The Scientific Method in Palaeoarchaeology




Ziolkoski, James

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Palaeolithic archaeology is an important field for understanding our species’ past, however, its sparse and often incomplete data makes it difficult to actually study many of the questions we want to ask. To assess the impact of this on the field, this study identified the prevalence of explicit hypotheses in palaeoarchaeological journal articles from 2017-2021. 144 articles were found from four journals (Journal of Archaeological Method and Theory, Nature, Scientific Reports, and Journal of Archaeological Science); to date, 92 have been coded for the presence or absence of a “big” hypothesis, a “major” hypothesis, and a “test” hypothesis. Overall, these preliminary results show a lack of clear, well-defined hypotheses in many articles, with JAMT having the most “big” hypotheses, and Scientific Reports having the most “major” and “test” hypotheses. Currently, there do not appear to be any obvious trends over time for the presence or absence of a hypothesis. These results have implications for future approaches to the study and reporting of palaeolithic archaeology.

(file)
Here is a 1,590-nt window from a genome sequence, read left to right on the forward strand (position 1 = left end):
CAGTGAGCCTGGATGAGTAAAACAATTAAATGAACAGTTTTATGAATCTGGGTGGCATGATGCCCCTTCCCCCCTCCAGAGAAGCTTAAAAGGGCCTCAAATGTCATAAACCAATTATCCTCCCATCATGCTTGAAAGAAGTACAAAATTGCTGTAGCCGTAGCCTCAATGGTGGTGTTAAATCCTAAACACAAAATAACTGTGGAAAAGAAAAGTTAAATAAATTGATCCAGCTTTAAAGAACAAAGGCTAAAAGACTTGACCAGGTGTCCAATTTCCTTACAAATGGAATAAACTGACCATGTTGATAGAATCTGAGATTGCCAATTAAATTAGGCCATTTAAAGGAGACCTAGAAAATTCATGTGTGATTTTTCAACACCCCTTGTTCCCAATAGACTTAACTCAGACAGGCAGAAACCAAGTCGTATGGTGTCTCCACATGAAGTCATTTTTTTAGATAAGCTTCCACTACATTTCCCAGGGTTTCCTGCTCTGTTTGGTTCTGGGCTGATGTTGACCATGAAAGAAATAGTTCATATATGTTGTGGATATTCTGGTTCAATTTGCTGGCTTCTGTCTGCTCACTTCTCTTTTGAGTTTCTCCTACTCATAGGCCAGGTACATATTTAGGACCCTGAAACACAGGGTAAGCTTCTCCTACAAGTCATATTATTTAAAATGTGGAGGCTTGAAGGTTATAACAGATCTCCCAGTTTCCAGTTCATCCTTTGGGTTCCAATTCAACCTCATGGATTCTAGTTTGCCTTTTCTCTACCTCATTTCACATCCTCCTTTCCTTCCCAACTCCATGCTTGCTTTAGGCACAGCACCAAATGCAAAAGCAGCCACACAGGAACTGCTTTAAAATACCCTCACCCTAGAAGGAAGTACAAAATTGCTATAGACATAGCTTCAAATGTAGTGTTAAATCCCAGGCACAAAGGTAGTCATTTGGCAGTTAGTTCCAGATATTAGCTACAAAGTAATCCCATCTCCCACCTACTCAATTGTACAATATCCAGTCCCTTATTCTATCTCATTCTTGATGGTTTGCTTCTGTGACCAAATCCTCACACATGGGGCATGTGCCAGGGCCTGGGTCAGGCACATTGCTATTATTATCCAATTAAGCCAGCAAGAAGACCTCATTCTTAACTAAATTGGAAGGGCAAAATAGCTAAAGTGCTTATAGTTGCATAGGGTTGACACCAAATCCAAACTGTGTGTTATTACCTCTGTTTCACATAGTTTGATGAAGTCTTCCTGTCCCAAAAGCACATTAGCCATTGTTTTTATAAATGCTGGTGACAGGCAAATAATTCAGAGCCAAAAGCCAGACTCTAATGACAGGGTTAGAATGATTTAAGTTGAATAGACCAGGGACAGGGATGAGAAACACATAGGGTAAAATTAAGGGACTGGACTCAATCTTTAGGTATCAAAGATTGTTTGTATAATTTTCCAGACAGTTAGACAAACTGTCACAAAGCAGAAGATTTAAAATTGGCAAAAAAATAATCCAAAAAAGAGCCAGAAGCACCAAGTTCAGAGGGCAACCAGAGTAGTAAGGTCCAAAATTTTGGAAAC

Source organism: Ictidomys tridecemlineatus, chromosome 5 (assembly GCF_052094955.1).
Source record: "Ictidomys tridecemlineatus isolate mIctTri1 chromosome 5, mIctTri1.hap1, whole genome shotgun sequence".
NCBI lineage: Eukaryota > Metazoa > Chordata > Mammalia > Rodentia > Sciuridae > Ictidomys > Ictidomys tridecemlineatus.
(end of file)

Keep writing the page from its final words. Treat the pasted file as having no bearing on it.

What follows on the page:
palaeoanthropology, hypothesis, scientific method, Palaeolithic archaeology